Chinese (Mandarin) translation of my question may be an example of the sentence structure that both English and Chinese share:
[Is there any] [sentence structure] (that) [English has but Chinese (Mandarin) does not]? [有没有什么][句子结构][英语有但是汉语（普通话）没有]？
Consider preposition stranding, which is possible in English but not in Mandarin:
the girlfriend I broke up with
*gen fenshou de nvpengyou with breakup DE girlfriend
A resumptive pronoun is obligatory in Mandarin but impossible in English:
*the girlfriend I broke up with her
gen ta fenshou de nvpengyou with her breakup DE girlfriend
There are several other cases such that extraction out of a constituent is grammatical in English but not in Mandarin. In other words, many phrases in Mandarin including 把+NP and the aforementioned prepositional phrases seem to be extraction islands.
EDIT: I can also think of a case of the converse (a Mandarin syntactic construction which cannot be rendered in English without some circumlocution).
As jogloran pointed out, preposition stranding (and how you can't do it in Chinese) is a good source of these. Here are several examples of relative clauses where the object of a preposition is being pulled out. Note that the Chinese grammar doesn't match the English (because the obvious way to do it is ungrammatical):
carry a bag for X
I'm carrying this bag for him.
我帮他拿这个包。 I help him grab this CL bag
The person I carried this bag for is gone.
我帮他拿这个包的人走了。 I help him grab this CL bag REL person leave PFV
come back from X
I just came back from France.
我刚从法国回来。 I just from France return
The country I just came back from uses the Euro.
我刚从那里回来的国家用欧元。I just from there return REL country use Euro
Literally hit a phone for X
I called Apple (the computer company).
我给苹果公司打了电话。 I give apple company hit PFV telephone
The company I called makes computers.
我打了电话的公司是制造电脑的。 I hit PFV telephone REL company is make computer
poke your arm with X
I poked your arm with a chopstick.
我用筷子戳你的胳膊。 I use chopstick poke you POS arm
The chopstick I poked your arm with is on the floor.
我用来戳你胳膊的筷子在地上。 I use-come poke you (POS) arm REL chopstick located floor-on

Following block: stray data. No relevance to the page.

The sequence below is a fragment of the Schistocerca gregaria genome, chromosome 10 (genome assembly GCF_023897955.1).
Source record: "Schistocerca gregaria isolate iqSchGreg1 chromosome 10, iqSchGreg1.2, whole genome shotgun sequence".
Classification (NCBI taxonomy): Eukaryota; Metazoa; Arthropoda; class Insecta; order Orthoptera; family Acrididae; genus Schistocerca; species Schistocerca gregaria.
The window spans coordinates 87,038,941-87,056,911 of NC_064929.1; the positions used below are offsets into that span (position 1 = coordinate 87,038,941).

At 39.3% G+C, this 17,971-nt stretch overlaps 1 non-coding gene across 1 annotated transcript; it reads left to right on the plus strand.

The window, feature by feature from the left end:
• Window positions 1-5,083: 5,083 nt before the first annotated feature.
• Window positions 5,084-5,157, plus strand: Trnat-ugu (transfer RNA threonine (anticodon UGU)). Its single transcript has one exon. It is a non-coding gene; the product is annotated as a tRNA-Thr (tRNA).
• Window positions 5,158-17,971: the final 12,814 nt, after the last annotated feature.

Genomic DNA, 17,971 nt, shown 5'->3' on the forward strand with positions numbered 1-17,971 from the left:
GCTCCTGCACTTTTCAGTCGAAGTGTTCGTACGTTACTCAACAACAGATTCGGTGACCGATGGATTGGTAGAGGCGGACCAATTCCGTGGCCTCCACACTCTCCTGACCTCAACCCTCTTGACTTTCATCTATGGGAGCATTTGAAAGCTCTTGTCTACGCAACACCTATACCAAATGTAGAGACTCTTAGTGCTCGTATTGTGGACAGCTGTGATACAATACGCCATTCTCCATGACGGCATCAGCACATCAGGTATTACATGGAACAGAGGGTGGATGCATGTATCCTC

sell my bike to X
I sold him my bike.
我给他卖我的自行车。 I give him sell I POS bike
The person I sold my bike to also lives in China.
我把自行车卖给(他?)的那个人也住在中国。I OBJ-Marker bike sell give (him?) REL that CL person also live in China
It seems there are a few different grammatical strategies:
Delete the preposition (as in #3); the meaning is still clear from the context.
Use a "dummy variable" as the object of the preposition (
他 = he in #1 and #5,
那里 = there in #2)
Reverbalization of the preposition using
来 = come (e.g., #4)
Notes on glosses:
CL = Classifier, as in the measure words in Chinese (e.g., 个).
REL = Relativizer; the 的 particle which links adjectives or relative clauses to nouns.
PFV = Perfective; the 了 particle which marks for completedness of verbs.
English participial phrases and absolute clauses come to mind.
Take this sentence in English, for instance:
Seeing the yellow light, I slowed down.
The Mandarin equivalent would need to be something like this:
[Wǒ] [kàn-dào huángdēng de shíhòu] [màn le xiàlai]. I see-EXTENT-complete yellow light MOD time slow ASP-perf EXTENT-down
It could be loosely stated as two uncoordinated verbal phrases, but they would be more disconnected than the English construction.
[Wǒ] [kàn-dào huángdēng], [wǒ] [màn le xiàlai]. I see-EXTENT-complete yellow light I slow ASP-perf EXTENT-down
Which is better rendered in English as 'I saw the yellow light; I slowed down.'
A sentence using an absolute construction in English, on the other hand, does not always make sense uncoordinated in Mandarin.
Weather permitting, I will see you tomorrow.
The conditional needs to be stated in Mandarin:
[Tiānqì] [yǔnxǔ de huà], [míngtiān jiàn]. weather permit if tomorrow see
Which is more like "In the case that weather permits, I will see you tomorrow" in English.
Notes on glosses:
MOD - modifier; makes the preceding phrase modify the following phrase
EXTENT - extent marker; -complete indicates completion, and -down indicates gradual completion.
ASP - aspect marker; -perf indicates perfective.